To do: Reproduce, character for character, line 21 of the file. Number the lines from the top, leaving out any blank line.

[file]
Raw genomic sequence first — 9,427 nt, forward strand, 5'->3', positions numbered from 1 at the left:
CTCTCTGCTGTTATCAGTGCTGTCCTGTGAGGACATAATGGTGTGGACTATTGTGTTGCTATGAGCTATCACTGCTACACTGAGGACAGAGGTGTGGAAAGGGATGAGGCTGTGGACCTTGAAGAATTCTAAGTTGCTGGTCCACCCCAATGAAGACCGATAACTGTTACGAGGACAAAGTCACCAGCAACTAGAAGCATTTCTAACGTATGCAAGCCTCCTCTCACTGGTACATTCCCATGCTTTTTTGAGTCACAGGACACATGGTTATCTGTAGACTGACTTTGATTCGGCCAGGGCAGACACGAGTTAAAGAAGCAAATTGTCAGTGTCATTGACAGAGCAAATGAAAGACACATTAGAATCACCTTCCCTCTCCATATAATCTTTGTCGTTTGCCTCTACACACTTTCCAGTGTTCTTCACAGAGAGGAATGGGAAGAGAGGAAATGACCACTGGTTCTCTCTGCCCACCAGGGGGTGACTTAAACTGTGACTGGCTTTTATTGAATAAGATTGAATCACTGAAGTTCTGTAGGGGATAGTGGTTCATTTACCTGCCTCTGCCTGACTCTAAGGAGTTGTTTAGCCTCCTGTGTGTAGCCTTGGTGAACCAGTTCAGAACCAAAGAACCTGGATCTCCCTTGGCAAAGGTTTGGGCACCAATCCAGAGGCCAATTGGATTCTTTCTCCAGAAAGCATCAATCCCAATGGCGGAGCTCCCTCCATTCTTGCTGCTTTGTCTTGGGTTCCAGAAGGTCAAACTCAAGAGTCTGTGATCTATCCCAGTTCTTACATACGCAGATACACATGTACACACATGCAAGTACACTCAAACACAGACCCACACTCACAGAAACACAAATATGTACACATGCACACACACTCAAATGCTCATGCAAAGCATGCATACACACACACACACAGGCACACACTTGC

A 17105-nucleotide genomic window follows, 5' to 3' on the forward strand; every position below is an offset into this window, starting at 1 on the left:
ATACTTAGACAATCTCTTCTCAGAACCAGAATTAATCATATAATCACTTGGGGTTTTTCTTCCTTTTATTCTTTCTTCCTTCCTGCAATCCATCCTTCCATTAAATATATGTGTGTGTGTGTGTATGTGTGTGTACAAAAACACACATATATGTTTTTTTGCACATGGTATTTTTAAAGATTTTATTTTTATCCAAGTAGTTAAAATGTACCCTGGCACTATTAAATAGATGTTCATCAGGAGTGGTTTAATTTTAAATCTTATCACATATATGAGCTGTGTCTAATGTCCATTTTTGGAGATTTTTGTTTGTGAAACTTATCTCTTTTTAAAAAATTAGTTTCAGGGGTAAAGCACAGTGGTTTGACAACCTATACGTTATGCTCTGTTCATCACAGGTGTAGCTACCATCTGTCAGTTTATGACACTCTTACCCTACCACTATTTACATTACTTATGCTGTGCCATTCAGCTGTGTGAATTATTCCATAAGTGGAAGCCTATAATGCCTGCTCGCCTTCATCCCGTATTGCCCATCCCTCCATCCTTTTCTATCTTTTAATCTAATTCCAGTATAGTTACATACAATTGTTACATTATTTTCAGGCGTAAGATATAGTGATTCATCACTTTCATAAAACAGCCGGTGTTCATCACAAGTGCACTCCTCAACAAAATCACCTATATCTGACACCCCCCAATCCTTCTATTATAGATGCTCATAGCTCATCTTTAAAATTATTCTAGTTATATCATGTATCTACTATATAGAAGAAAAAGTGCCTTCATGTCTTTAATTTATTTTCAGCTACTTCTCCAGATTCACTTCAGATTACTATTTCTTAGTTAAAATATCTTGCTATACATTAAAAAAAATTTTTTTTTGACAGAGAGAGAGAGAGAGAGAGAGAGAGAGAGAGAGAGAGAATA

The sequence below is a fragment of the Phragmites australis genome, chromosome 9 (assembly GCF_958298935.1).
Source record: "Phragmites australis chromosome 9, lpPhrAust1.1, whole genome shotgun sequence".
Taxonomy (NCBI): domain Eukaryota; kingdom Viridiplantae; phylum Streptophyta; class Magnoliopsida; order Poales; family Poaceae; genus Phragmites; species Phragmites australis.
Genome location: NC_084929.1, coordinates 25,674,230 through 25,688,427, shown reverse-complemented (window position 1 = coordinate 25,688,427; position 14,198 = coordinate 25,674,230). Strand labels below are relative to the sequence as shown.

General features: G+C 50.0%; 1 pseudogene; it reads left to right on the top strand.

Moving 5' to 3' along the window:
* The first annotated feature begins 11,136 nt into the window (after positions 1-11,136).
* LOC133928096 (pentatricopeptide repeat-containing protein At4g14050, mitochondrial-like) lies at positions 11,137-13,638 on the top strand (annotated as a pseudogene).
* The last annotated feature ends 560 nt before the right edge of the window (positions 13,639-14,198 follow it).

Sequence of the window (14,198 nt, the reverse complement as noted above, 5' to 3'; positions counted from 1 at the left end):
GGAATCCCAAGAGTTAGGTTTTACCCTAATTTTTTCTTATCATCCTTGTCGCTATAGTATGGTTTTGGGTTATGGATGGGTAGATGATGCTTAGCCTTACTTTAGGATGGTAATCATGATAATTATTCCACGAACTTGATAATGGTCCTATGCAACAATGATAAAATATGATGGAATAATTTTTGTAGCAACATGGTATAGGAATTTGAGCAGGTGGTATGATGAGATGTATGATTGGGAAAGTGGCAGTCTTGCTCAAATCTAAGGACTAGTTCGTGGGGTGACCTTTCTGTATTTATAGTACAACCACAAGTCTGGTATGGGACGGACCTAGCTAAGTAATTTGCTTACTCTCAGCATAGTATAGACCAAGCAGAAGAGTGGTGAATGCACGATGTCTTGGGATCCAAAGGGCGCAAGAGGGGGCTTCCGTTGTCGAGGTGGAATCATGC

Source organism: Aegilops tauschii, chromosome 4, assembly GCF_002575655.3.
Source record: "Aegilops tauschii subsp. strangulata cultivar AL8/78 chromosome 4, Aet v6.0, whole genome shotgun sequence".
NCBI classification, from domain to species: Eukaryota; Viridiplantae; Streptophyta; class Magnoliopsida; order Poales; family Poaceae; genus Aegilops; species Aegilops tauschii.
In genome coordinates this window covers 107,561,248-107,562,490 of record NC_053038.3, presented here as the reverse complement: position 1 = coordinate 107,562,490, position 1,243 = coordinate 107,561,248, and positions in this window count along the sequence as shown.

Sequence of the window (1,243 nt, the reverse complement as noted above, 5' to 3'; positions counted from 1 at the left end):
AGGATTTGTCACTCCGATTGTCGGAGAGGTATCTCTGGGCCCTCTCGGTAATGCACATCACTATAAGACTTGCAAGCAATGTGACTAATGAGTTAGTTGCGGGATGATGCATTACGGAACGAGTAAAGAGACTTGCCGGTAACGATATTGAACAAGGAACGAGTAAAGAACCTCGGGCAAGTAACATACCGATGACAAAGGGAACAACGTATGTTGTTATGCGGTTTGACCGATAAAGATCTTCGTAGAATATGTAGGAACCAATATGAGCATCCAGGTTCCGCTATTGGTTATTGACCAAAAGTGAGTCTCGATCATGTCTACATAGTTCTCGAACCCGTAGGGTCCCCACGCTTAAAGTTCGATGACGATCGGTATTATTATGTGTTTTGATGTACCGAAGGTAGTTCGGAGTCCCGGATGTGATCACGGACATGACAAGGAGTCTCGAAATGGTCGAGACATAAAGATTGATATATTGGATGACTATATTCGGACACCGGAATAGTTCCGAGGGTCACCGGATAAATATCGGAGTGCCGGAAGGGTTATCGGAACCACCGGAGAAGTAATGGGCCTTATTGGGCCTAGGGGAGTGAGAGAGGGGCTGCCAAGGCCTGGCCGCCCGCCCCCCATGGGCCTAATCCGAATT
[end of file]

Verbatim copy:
AGGATTTGTCACTCCGATTGTCGGAGAGGTATCTCTGGGCCCTCTCGGTAATGCACATCACTATAAGACTTGCAAGCAATGTGACTAATGAGTTAGTTGCGGGATGATGCATTACGGAACGAGTAAAGAGACTTGCCGGTAACGATATTGAACAAGGAACGAGTAAAGAACCTCGGGCAAGTAACATACCGATGACAAAGGGAACAACGTATGTTGTTATGCGGTTTGACCGATAAAGATCTTCGTAGAATATGTAGGAACCAATATGAGCATCCAGGTTCCGCTATTGGTTATTGACCAAAAGTGAGTCTCGATCATGTCTACATAGTTCTCGAACCCGTAGGGTCCCCACGCTTAAAGTTCGATGACGATCGGTATTATTATGTGTTTTGATGTACCGAAGGTAGTTCGGAGTCCCGGATGTGATCACGGACATGACAAGGAGTCTCGAAATGGTCGAGACATAAAGATTGATATATTGGATGACTATATTCGGACACCGGAATAGTTCCGAGGGTCACCGGATAAATATCGGAGTGCCGGAAGGGTTATCGGAACCACCGGAGAAGTAATGGGCCTTATTGGGCCTAGGGGAGTGAGAGAGGGGCTGCCAAGGCCTGGCCGCCCGCCCCCCATGGGCCTAATCCGAATT